Saturday, 14 November 2015

The house is live...

WE ARE THE GHOSTS OF THE FUTURE opened last night to two sets of willing and courageous audiences, happy to be taken by the hand and led into the lives of strangers.

Here's our first review, written by Glenn Saunders of The Spell Of Waking Hours:

Our place: 7-ON’s We Are the Ghosts of the Future
We’re all familiar with digital content being present with us wherever we go, of being able to lose ourselves to the point of oblivion in a hand-held screen as real life happens around us, but the possibilities of immersive theatre are still relatively untapped in Australia. Sitting somewhere between art installation, theatre, and real-life do-it-yourself adventure storytelling, immersive theatre can be created on as large or as intimate a scale as the space and resources allow, with the intention that no two experiences are identical. British theatre company Punchdrunk are game-changing pioneers in this scene, and their work is nothing short of phenomenal, bringing “cinematic [levels] of detail” to large-scale installations in often unexpected locations.

Part of this year’s Village Bizarre festival in The Rocks, 7-ON’s We Are the Ghosts of the Future is a home-grown piece of immersive theatre set in The Rocks in 1935, on the day of Charles Kingsford-Smith’s disappearance. Whilst roaming around the Rocks Discovery Museum, the audience is given relative autonomy to wander in and out of rooms, building the (a?) world from the fragments and scenes we glimpse, the people we meet. Particularly memorable and powerful are the cross-dressing policeman, the abortionist (or ‘kind gentleman,’ to use the period’s euphemism), and the artist and the idiot savant (or ‘holy fool’). Street urchin children run throughout the building, trying to steal hats or delivering letters, and they are kind of like a ball of red string which connects each of the characters in this labyrinth.

Being staged in the Rocks Discovery Museum brings its own challenges – display cases and didactic panels are expertly covered up with clothing or sheets, cloth stitched together in a patchwork fashion to simulate washing on a line or small hastily erected rooms in a larger space. Production designer Hugh O’Connor has navigated the already pokey and finite space, and created a world from the past that feels relatively lived in. Alex Berlage’s lighting is similarly creative and inventive, and lends a crepuscular mood to some rooms, with light glowing through curtains or drapes, shadows flickering on walls. The voices of the characters, the feet on the stairs, the creaking floorboards, all combine to create the feel of a boarding house which is very much alive.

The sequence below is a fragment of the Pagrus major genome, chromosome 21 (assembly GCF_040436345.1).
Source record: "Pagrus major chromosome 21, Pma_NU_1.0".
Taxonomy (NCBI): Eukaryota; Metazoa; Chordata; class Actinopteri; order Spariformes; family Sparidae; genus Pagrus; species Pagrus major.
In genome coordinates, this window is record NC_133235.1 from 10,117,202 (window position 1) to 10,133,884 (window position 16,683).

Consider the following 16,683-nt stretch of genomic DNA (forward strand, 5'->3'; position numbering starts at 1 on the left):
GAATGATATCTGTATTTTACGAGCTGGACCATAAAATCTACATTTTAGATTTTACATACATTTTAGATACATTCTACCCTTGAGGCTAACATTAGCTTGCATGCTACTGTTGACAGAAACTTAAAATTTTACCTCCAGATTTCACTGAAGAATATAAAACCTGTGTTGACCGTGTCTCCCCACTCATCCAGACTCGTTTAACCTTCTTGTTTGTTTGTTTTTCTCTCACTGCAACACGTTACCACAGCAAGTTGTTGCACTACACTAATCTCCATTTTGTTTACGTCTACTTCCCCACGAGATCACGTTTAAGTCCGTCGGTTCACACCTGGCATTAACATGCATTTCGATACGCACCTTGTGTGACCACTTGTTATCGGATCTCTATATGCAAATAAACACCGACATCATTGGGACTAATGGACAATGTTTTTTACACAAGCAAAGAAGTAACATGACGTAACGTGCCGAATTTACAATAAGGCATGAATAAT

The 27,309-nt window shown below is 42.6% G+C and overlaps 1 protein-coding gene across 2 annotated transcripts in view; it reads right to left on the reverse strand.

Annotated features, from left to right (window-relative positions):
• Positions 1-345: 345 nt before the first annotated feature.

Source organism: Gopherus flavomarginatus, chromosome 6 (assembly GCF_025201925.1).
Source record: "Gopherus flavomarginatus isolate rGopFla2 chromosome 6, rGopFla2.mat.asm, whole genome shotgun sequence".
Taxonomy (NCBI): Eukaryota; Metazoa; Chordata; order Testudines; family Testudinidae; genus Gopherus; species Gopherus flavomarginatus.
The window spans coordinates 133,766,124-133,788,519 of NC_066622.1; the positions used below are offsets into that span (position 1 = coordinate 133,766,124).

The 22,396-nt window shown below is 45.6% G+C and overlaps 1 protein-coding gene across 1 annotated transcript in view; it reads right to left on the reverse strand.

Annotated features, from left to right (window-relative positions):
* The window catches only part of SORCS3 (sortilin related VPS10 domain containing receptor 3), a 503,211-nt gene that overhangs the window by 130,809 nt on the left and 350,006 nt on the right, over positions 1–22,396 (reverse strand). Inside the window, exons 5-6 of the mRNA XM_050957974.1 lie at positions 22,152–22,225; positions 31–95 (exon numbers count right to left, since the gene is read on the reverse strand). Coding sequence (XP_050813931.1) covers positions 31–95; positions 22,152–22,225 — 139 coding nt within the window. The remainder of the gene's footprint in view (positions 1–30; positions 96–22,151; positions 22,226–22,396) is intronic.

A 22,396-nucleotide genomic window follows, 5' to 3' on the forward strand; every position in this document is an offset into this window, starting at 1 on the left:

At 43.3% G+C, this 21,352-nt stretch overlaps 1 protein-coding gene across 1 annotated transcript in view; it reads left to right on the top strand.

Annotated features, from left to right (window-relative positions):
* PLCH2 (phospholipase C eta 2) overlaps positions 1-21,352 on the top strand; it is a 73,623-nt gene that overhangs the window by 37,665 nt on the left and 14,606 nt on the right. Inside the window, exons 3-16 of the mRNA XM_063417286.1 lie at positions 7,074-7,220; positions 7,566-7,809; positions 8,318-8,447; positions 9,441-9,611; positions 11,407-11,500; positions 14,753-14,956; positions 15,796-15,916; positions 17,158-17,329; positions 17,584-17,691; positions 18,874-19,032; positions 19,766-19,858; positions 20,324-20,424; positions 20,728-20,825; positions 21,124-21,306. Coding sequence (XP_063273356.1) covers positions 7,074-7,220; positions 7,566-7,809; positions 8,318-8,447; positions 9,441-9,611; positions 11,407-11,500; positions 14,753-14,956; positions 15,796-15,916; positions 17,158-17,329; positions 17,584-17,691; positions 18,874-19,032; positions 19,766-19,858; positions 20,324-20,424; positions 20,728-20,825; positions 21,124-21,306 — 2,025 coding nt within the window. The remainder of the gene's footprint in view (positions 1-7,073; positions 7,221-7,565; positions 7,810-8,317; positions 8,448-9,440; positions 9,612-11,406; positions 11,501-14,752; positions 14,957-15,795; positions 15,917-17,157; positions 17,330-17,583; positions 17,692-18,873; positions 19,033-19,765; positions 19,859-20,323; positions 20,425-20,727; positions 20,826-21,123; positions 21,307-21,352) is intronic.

Originally inspired by City of Shadows, Peter Doyle’s book of crime photographs from the early 20th century, the 7-ON playwrights group set about devising an immersive theatrical experience to be staged in the former Darlinghurst Gaol. After revisiting the idea and changing its focus and intention, the group created We Are the Ghosts of the Future, about the lives, loves, losses, and secrets of the inhabitants of a boarding house. Structurally, the piece contains seven isolated stories or small scenes, each for one or two characters; these scenes run in a continual loop for approximately forty minutes, before  we are ushered downstairs (and, weather permitting, outside) for the finale, where we receive the news about Charles Kingsford-Smith’s disappearance. For the most part, the play – as much as you can call the immersive experience a play – works, and it is to director Harriet Gillies’ credit that each story or fragment is as engrossing and fascinating in its own slice of the world, and that we are drawn into these characters’ lives for a brief glimmer of time. It is an enormous challenge to keep seven self-contained looped scenes fascinating for forty minutes simultaneously and, as an experience, it works rather well.

If the 7-ON group wanted to explore the idea further, or if other theatre-makers feel inspired to take up the daunting challenge of creating an immersive theatrical event, there are perhaps a few little things which could make the experience not only more involving, but make the adventure come alive a little more. Perhaps if the characters’ stories intertwined more, if we saw the interactions between them as they moved about and through the house, going about their daily routine – washing, cleaning, ironing, sewing, mending, cooking, painting… Taking a lead from Punchdrunk’s example, where audiences are actively invited to follow a character (or characters, if you’d prefer) for the evening, there is the potential here for seven completely different journeys through the house, and it is up to the individual audience members to piece the house together, to try and work out where the characters all fit with regards to each others’ lives. There are a couple of characters who appear in the hallways, in the back of scenes, but have no lines or are not visibly part of any scene – could they have more to do, or more of a part to play in the story of the house?

While similar in idea to Mongrel Mouth’s The Age of Entitlement at last year’s Rocks Bizarre Village Market, We Are the Ghosts of the Future is more cohesive, more clearly thought out, and executed in a much more thorough manner. There are several quite moving glimpses of joy and emotion, quiet tender pockets of private despair and pain, which we are privy to for mere seconds, but they give us a window into a time where there were still parts of the world unknown and unchartered, where the streets were rougher and harder and crueller than we’d care to imagine, and where life was eked out by sheer determination and courage.

There is compassion and heart here, if you step inside the door on Kendall Lane …
Photography: Phyllis Wong

Till November 28: Book now.

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